This route on Pacific Peak allows you to travel the beautiful Spruce Creek drainage, make an exciting snow climb, and finish off on the pinnacle of the summit. The Spruce Creek drainage is an amazing area with several lakes, waterfalls, and lots of mining history. Take your time on your descent to tour this area. It is a very popular hiking destination in the summer.
This route is recommended while snow still covers the crux slope (see below). This is typically until August on most years.
Continental Falls, One of the Attractions in the Spruce Creek Drainage
Spruce Creek Trailhead
From Hoosier Pass, south of Breckenridge on Colorado 9, go 7.6 miles north to the well-marked Spruce Creek Road. Turn onto the Spruce Creek Road, and follow it for approximately 2 miles to an obvious parking area. This is where to park 2WD vehicles.
4WD vehicles can continue on the Spruce Creek road for 1.8 more miles. The end of the road to the actual trailhead is the roughest part. There are several areas along the way on this road to pull-out and park. There is room for 4-5 vehicles at the actual trailhead.
If you parked before the actual trailhead, follow the Spruce Creek road until it ends.
Take the well-marked trail into the dense forest. Shortly, you will find a trail intersection for Mayflower Lake to the right and Mohawk Lakes and Continental Falls to the left. Go Left
toward Mohawk Lakes.
This area is extremely confusing. Unfortunately, social trails go in nearly every direction. Try your best to remain on what looks like the main trail. The first landmark you should look for is Continental Falls. The Falls are very obvious when you get close enough. You should be able to hear them from the trail intersection. Trails go everywhere here. Try to follow the main trail, which switches back across the steep slope to the southeast of the Falls. On your return trip, take a moment to view these beautiful waterfalls by taking one of the many social trails going toward them.
Once above the falls, the main trail heads for an old mining apparatus that looks like a ski lift. Go right past this mining apparatus and continue on the trail. If you made it this far, then you are on the right trail, and staying on it now is much easier.
The trail goes skirts Lower Mohawk Lake on its south side, and then takes a hard turn south. The trail now is taking the long way around the cliffs and waterfalls below Mohawk Lake (which is out of view). The trail goes near a small pond, and takes a hard turn to the west, skirting the cliffs previously mentioned.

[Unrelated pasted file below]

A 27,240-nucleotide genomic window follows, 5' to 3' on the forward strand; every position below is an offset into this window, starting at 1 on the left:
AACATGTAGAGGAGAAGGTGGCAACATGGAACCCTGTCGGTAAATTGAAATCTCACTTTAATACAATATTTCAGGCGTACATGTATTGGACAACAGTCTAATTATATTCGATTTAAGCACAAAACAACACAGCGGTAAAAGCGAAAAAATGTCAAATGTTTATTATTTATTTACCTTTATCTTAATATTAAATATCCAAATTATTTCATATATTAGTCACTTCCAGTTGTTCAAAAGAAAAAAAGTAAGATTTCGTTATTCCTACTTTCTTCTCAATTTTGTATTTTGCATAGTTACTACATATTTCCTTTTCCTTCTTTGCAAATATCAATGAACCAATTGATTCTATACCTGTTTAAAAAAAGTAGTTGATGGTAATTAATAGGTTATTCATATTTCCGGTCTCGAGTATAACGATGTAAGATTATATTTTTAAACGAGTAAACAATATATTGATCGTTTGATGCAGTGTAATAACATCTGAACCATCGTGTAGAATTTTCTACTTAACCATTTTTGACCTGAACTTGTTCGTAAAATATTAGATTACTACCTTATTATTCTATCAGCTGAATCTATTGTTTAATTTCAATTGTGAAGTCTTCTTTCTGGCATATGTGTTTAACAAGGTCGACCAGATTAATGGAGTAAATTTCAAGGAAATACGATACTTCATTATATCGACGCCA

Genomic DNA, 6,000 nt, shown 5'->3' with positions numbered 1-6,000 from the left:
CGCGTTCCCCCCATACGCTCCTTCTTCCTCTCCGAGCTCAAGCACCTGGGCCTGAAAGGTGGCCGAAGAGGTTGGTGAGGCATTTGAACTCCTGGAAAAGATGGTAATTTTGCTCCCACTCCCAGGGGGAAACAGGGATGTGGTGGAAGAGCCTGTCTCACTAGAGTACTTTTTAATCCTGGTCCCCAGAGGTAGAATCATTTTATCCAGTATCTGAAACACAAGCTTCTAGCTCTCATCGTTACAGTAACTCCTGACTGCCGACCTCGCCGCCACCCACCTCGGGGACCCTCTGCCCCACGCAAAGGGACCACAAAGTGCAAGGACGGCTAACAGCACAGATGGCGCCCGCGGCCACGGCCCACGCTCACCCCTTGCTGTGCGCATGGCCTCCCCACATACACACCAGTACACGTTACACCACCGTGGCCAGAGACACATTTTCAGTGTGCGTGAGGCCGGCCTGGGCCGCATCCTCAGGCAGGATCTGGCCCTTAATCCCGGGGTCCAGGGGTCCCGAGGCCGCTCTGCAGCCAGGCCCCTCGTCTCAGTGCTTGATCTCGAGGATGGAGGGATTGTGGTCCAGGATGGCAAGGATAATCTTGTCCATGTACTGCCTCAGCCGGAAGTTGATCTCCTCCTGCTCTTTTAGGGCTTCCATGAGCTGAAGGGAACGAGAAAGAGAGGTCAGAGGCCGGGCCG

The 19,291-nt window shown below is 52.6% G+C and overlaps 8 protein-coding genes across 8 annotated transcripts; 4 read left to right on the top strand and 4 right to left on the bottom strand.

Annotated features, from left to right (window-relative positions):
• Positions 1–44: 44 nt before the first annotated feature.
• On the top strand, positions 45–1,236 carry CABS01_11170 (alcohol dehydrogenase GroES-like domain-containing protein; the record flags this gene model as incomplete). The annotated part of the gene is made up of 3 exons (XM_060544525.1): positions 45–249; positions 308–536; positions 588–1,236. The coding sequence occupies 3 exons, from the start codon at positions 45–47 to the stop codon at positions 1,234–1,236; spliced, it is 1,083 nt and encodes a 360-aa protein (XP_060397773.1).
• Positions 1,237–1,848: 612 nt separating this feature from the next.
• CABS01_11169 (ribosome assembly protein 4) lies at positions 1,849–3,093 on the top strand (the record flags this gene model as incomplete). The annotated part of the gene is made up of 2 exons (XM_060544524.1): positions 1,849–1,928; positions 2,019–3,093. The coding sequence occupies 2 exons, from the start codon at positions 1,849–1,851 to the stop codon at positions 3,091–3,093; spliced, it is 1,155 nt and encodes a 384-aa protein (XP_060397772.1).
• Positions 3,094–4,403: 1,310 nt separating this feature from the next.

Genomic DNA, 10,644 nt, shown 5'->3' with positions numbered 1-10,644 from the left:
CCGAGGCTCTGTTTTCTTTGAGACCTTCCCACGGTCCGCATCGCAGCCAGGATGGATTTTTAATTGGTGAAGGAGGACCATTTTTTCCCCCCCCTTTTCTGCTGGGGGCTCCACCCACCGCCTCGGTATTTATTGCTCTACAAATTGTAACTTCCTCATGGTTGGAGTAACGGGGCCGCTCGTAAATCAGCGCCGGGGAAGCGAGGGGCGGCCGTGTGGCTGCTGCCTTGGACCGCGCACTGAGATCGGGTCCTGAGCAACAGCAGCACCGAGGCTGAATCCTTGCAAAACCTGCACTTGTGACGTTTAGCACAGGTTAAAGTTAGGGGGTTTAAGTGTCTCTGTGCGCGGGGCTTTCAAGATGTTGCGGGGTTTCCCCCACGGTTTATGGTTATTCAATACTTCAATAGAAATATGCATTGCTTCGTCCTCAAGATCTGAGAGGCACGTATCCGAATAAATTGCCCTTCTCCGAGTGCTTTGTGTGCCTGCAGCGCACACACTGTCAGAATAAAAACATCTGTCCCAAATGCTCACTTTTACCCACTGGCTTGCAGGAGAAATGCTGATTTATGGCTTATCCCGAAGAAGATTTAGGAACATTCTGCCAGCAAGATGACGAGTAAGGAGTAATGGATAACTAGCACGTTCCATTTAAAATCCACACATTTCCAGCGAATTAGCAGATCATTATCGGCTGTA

Your next landmark is Mohawk Lake. The trail immediately begins to veer away from the lake to the north, and will take you past another small, unnamed lake on the lake's north side.
The trail you are on will quickly diminish as you go toward unnamed Lake 12,391. Cross this lake on its north side by rock-hopping across the exit of the lake. Skirt the lake and proceed directly toward the snow slope
that is now directly ahead.
This slope is the crux of this route. This snow slope holds snow into August on most years. It isn't very steep, but the center section is steep enough to produce a fall with dire consequences. Climb directly up the snow to the East Ridge of Pacific Peak. Take note of the highest lake in the United States, which is named "Pacific Tarn."
It is at 13,420 feet.
From the ridge, the remaining route is simple, although there is no trail. Ascend the East Ridge.
The easiest way is actually to stay close to the side of the ridge. The exposure here is breathtaking. If the exposure is too great, there is nothing wrong with staying away from the edge. The tradeoff is looser rock.
The best way down is the way you came up. Take care descending the snow slope. A fall will spill you onto rocks far below. This slope is often skied.
From 4WD Parking:
Round Trip Mileage: 7.0 miles
Elevation Gain: 2,870 feet
From 2WD Parking:
Round Trip Mileage: 10.5 miles
Elevation Gain: 3,570 feet
This route photo shows the snow slope you will climb. Just out of view to the right is the summit.
An ice axe and crampons are mandatory for the snow slope. A helmet is a good idea also. The rock near the snow slope is loose, and rockfall is an issue.